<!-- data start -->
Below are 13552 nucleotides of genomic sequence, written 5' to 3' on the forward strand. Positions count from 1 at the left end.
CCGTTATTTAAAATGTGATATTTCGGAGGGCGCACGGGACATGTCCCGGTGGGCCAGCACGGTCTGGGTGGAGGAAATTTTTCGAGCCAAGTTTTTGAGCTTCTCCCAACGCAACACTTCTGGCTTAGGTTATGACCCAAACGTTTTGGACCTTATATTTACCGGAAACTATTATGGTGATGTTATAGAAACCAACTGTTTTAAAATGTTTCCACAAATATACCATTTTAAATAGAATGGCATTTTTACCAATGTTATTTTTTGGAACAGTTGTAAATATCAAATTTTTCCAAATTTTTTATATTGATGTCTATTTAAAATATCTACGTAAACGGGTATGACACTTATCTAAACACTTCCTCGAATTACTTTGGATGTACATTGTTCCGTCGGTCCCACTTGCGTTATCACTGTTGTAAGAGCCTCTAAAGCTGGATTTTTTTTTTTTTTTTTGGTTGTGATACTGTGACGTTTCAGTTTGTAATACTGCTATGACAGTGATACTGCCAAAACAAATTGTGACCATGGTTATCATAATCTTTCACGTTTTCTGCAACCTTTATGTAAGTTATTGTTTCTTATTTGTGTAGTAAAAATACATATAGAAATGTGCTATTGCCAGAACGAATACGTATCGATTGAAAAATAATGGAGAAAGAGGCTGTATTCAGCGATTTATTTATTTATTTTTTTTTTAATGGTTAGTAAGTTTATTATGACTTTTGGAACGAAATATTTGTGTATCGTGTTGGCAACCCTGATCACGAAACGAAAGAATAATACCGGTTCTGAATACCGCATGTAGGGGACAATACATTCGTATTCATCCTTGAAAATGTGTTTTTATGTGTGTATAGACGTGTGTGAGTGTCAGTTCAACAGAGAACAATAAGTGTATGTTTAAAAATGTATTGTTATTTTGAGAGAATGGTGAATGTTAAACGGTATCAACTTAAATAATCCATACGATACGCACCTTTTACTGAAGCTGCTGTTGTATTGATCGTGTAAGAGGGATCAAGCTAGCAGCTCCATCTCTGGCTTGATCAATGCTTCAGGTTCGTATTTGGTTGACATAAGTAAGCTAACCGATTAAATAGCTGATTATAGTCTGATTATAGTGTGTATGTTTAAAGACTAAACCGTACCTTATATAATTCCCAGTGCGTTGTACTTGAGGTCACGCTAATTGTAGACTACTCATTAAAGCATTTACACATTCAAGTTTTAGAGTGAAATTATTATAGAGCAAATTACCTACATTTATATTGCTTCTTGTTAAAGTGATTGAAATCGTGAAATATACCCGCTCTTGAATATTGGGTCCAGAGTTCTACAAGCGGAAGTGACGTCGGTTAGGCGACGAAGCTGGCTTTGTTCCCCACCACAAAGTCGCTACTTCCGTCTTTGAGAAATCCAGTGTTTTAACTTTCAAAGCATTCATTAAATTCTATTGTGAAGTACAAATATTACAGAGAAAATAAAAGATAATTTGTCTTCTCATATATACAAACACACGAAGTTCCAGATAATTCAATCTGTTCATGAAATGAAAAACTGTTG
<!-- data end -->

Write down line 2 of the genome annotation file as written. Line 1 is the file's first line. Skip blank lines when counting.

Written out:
CCGTTATTTAAAATGTGATATTTCGGAGGGCGCACGGGACATGTCCCGGTGGGCCAGCACGGTCTGGGTGGAGGAAATTTTTCGAGCCAAGTTTTTGAGCTTCTCCCAACGCAACACTTCTGGCTTAGGTTATGACCCAAACGTTTTGGACCTTATATTTACCGGAAACTATTATGGTGATGTTATAGAAACCAACTGTTTTAAAATGTTTCCACAAATATACCATTTTAAATAGAATGGCATTTTTACCAATGTTATTTTTTGGAACAGTTGTAAATATCAAATTTTTCCAAATTTTTTATATTGATGTCTATTTAAAATATCTACGTAAACGGGTATGACACTTATCTAAACACTTCCTCGAATTACTTTGGATGTACATTGTTCCGTCGGTCCCACTTGCGTTATCACTGTTGTAAGAGCCTCTAAAGCTGGATTTTTTTTTTTTTTTTTGGTTGTGATACTGTGACGTTTCAGTTTGTAATACTGCTATGACAGTGATACTGCCAAAACAAATTGTGACCATGGTTATCATAATCTTTCACGTTTTCTGCAACCTTTATGTAAGTTATTGTTTCTTATTTGTGTAGTAAAAATACATATAGAAATGTGCTATTGCCAGAACGAATACGTATCGATTGAAAAATAATGGAGAAAGAGGCTGTATTCAGCGATTTATTTATTTATTTTTTTTTTAATGGTTAGTAAGTTTATTATGACTTTTGGAACGAAATATTTGTGTATCGTGTTGGCAACCCTGATCACGAAACGAAAGAATAATACCGGTTCTGAATACCGCATGTAGGGGACAATACATTCGTATTCATCCTTGAAAATGTGTTTTTATGTGTGTATAGACGTGTGTGAGTGTCAGTTCAACAGAGAACAATAAGTGTATGTTTAAAAATGTATTGTTATTTTGAGAGAATGGTGAATGTTAAACGGTATCAACTTAAATAATCCATACGATACGCACCTTTTACTGAAGCTGCTGTTGTATTGATCGTGTAAGAGGGATCAAGCTAGCAGCTCCATCTCTGGCTTGATCAATGCTTCAGGTTCGTATTTGGTTGACATAAGTAAGCTAACCGATTAAATAGCTGATTATAGTCTGATTATAGTGTGTATGTTTAAAGACTAAACCGTACCTTATATAATTCCCAGTGCGTTGTACTTGAGGTCACGCTAATTGTAGACTACTCATTAAAGCATTTACACATTCAAGTTTTAGAGTGAAATTATTATAGAGCAAATTACCTACATTTATATTGCTTCTTGTTAAAGTGATTGAAATCGTGAAATATACCCGCTCTTGAATATTGGGTCCAGAGTTCTACAAGCGGAAGTGACGTCGGTTAGGCGACGAAGCTGGCTTTGTTCCCCACCACAAAGTCGCTACTTCCGTCTTTGAGAAATCCAGTGTTTTAACTTTCAAAGCATTCATTAAATTCTATTGTGAAGTACAAATATTACAGAGAAAATAAAAGATAATTTGTCTTCTCATATATACAAACACACGAAGTTCCAGATAATTCAATCTGTTCATGAAATGAAAAACTGTTG